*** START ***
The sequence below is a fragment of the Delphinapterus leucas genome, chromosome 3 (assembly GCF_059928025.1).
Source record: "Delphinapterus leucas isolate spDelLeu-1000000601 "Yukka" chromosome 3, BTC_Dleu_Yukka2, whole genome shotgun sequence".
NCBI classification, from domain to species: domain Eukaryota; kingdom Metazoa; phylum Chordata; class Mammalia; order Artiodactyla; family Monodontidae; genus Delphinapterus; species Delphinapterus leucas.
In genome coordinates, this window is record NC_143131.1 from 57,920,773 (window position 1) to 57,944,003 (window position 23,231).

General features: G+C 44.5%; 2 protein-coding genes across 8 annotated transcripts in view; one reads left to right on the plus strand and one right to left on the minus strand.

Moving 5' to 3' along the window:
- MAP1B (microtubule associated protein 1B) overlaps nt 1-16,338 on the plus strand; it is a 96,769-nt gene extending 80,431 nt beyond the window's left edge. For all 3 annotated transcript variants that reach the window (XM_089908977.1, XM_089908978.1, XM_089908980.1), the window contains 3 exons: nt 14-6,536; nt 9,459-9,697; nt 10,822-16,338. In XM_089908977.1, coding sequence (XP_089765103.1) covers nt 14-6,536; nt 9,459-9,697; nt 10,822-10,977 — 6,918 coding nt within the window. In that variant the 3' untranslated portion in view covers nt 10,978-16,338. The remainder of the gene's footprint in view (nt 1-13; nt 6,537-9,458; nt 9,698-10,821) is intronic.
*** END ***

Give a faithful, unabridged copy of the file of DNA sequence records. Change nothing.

The sequence below is a fragment of the Delphinapterus leucas genome, chromosome 3 (assembly GCF_059928025.1).
Source record: "Delphinapterus leucas isolate spDelLeu-1000000601 "Yukka" chromosome 3, BTC_Dleu_Yukka2, whole genome shotgun sequence".
NCBI classification, from domain to species: domain Eukaryota; kingdom Metazoa; phylum Chordata; class Mammalia; order Artiodactyla; family Monodontidae; genus Delphinapterus; species Delphinapterus leucas.
In genome coordinates, this window is record NC_143131.1 from 57,920,773 (window position 1) to 57,944,003 (window position 23,231).

General features: G+C 44.5%; 2 protein-coding genes across 8 annotated transcripts in view; one reads left to right on the plus strand and one right to left on the minus strand.

Moving 5' to 3' along the window:
- MAP1B (microtubule associated protein 1B) overlaps nt 1-16,338 on the plus strand; it is a 96,769-nt gene extending 80,431 nt beyond the window's left edge. For all 3 annotated transcript variants that reach the window (XM_089908977.1, XM_089908978.1, XM_089908980.1), the window contains 3 exons: nt 14-6,536; nt 9,459-9,697; nt 10,822-16,338. In XM_089908977.1, coding sequence (XP_089765103.1) covers nt 14-6,536; nt 9,459-9,697; nt 10,822-10,977 — 6,918 coding nt within the window. In that variant the 3' untranslated portion in view covers nt 10,978-16,338. The remainder of the gene's footprint in view (nt 1-13; nt 6,537-9,458; nt 9,698-10,821) is intronic.